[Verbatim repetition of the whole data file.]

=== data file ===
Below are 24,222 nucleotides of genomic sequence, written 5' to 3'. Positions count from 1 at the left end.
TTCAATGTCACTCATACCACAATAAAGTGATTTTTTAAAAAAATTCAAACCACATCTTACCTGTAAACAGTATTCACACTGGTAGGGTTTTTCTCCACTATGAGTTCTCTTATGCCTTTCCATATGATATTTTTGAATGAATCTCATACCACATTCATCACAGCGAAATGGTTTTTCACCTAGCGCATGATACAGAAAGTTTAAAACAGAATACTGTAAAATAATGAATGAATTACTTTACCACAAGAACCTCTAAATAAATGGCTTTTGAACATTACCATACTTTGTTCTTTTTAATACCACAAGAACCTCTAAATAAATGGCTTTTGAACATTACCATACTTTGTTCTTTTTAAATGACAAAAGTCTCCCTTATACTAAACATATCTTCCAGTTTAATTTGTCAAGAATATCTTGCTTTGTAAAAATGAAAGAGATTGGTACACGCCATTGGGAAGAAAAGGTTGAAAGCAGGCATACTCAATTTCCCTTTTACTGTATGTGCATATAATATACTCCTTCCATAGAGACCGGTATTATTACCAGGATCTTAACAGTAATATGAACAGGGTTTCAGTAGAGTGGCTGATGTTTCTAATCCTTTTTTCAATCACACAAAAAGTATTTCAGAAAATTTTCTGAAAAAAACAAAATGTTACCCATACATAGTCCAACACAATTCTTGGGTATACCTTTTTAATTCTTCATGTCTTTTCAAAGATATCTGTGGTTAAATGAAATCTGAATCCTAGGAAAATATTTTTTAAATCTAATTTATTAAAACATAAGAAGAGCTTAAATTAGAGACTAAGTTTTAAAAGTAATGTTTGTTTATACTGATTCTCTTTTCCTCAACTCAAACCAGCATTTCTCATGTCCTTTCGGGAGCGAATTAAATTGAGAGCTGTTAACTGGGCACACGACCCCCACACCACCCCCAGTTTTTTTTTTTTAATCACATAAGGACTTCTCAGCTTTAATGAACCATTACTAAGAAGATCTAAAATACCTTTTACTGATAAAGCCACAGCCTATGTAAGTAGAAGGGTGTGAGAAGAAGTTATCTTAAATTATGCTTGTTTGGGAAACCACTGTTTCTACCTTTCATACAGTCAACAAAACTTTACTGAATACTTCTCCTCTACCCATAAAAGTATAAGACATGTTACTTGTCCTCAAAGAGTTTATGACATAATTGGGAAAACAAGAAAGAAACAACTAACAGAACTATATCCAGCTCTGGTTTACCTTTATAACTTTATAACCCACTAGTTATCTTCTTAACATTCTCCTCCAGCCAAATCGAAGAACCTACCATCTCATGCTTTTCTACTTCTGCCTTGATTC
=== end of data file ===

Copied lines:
Below are 24,222 nucleotides of genomic sequence, written 5' to 3'. Positions count from 1 at the left end.
TTCAATGTCACTCATACCACAATAAAGTGATTTTTTAAAAAAATTCAAACCACATCTTACCTGTAAACAGTATTCACACTGGTAGGGTTTTTCTCCACTATGAGTTCTCTTATGCCTTTCCATATGATATTTTTGAATGAATCTCATACCACATTCATCACAGCGAAATGGTTTTTCACCTAGCGCATGATACAGAAAGTTTAAAACAGAATACTGTAAAATAATGAATGAATTACTTTACCACAAGAACCTCTAAATAAATGGCTTTTGAACATTACCATACTTTGTTCTTTTTAATACCACAAGAACCTCTAAATAAATGGCTTTTGAACATTACCATACTTTGTTCTTTTTAAATGACAAAAGTCTCCCTTATACTAAACATATCTTCCAGTTTAATTTGTCAAGAATATCTTGCTTTGTAAAAATGAAAGAGATTGGTACACGCCATTGGGAAGAAAAGGTTGAAAGCAGGCATACTCAATTTCCCTTTTACTGTATGTGCATATAATATACTCCTTCCATAGAGACCGGTATTATTACCAGGATCTTAACAGTAATATGAACAGGGTTTCAGTAGAGTGGCTGATGTTTCTAATCCTTTTTTCAATCACACAAAAAGTATTTCAGAAAATTTTCTGAAAAAAACAAAATGTTACCCATACATAGTCCAACACAATTCTTGGGTATACCTTTTTAATTCTTCATGTCTTTTCAAAGATATCTGTGGTTAAATGAAATCTGAATCCTAGGAAAATATTTTTTAAATCTAATTTATTAAAACATAAGAAGAGCTTAAATTAGAGACTAAGTTTTAAAAGTAATGTTTGTTTATACTGATTCTCTTTTCCTCAACTCAAACCAGCATTTCTCATGTCCTTTCGGGAGCGAATTAAATTGAGAGCTGTTAACTGGGCACACGACCCCCACACCACCCCCAGTTTTTTTTTTTTAATCACATAAGGACTTCTCAGCTTTAATGAACCATTACTAAGAAGATCTAAAATACCTTTTACTGATAAAGCCACAGCCTATGTAAGTAGAAGGGTGTGAGAAGAAGTTATCTTAAATTATGCTTGTTTGGGAAACCACTGTTTCTACCTTTCATACAGTCAACAAAACTTTACTGAATACTTCTCCTCTACCCATAAAAGTATAAGACATGTTACTTGTCCTCAAAGAGTTTATGACATAATTGGGAAAACAAGAAAGAAACAACTAACAGAACTATATCCAGCTCTGGTTTACCTTTATAACTTTATAACCCACTAGTTATCTTCTTAACATTCTCCTCCAGCCAAATCGAAGAACCTACCATCTCATGCTTTTCTACTTCTGCCTTGATTC